THE PRESIDENT of Ireland has led a heartfelt tribute to Ireland's nurses and midwives on International Nurses' Day.
President Michael D Higgins has today offered his heartfelt thanks to Irish nurses at home and the world over, recognising their "irreplaceable contribution" to society.
"It is a great pleasure and a privilege to have the opportunity to recognise the contribution that the 67,000 nurses and midwives in Ireland have made to our society," he said.
He went on to acknowledge that the theme to this year's International Nurses' Day-- "A Voice to Lead - Nursing the World to Health", is an apt one, as nurses and midwives make up half the world's workforce, and each one of them are putting their lives on the line to assist in the global battle against Covid-19.
"Today, we are invited to celebrate the part that nurses have played, and will continue to play, in all our lives," President Higgins continued. "Theirs is a fundamental role, and currently it is a critical role, as countries around the world are dealing with the COVID-19 pandemic crisis and its tragic consequences."
"There can be no doubt that working in a profession such as nursing brings profound responsibilities, and is demanding physically, intellectually and emotionally. To embark on such a career requires certain qualities in order for it to be a fulfilling and enriching experience for both patient and professional."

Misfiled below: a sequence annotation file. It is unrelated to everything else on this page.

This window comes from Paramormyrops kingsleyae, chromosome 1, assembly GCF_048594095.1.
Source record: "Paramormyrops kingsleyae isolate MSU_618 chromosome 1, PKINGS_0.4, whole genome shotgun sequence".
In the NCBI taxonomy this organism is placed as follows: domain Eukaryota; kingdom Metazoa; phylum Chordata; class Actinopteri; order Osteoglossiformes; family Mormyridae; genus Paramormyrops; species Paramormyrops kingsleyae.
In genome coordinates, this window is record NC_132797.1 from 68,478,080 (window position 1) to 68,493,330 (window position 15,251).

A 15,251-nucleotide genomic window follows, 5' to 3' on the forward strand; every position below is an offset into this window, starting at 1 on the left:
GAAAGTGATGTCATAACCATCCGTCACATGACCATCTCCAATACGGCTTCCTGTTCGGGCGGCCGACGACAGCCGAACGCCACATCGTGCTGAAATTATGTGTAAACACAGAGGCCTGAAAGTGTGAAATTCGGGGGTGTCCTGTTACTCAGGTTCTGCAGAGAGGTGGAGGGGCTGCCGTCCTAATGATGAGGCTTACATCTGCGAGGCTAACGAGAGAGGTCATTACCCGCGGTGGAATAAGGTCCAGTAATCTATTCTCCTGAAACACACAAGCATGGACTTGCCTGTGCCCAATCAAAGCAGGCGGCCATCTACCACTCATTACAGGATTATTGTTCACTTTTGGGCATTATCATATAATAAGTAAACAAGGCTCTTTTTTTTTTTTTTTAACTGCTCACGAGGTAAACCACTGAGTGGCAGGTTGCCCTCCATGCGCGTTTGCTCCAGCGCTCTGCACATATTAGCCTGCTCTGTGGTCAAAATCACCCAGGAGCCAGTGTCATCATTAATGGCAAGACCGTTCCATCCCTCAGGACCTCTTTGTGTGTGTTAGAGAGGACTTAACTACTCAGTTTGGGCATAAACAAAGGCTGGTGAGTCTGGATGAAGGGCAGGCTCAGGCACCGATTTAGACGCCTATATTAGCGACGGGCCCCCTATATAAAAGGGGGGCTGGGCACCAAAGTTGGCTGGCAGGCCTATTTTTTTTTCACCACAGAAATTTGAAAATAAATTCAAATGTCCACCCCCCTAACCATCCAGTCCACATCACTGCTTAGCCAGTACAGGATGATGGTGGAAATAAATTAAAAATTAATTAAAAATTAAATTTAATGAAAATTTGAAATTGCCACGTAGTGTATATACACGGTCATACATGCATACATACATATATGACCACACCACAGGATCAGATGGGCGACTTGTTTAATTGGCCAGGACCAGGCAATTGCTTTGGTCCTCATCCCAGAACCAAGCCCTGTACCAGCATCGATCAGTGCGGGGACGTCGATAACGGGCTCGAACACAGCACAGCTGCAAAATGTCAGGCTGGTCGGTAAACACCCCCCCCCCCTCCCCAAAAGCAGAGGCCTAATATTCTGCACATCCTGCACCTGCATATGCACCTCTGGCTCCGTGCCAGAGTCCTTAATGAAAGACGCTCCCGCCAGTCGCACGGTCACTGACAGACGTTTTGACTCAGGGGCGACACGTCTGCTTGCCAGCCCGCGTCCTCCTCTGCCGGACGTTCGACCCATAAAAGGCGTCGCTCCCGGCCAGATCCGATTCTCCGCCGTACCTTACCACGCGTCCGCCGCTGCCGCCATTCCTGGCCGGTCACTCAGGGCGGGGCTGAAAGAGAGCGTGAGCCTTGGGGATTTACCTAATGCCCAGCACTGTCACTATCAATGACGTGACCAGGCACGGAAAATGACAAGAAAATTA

He praised nurses for choosing their career through their "strength of character, the compassion and the commitment to make such a positive contribution to society", and said "having a career in which you use your knowledge and skills to relieve a person’s suffering is such a positive contribution to make, and one we have come to appreciate more fully in recent times."
"For those who choose to work as nurses and midwives, it means encountering the pain, suffering, fear, anxiety and exhaustion of patients, their families and loved-ones, as well as their joy and relief – the full gamut of human emotions.
"For many patients and their families, coming to terms with a difficult diagnosis, navigating a complex health system and the decisions and choices necessary to ensure they or their loved one will receive the best care possible can be an emotionally exhausting and lonely experience.
"The work nurses do in helping them on that demanding journey is often invaluable, making a frightening and challenging time easier by your compassion and care."
President Higgins went on to say that it was "vital" that the world does not forget the inherent value of frontline nurses, and the crucial work they do, once the pandemic is over.
"It would be so regrettable, egregious even, if, through some form of collective amnesia, we as a society were ever to disregard or forget your heroic efforts, and revert to where we were before the pandemic – a society that sometimes failed to value you fully."
He concluded with a final call "to honour the contribution of the nursing profession, and the women and men who continue to risk their lives and their security to support us, as we slowly emerge from this dark period into one of hope."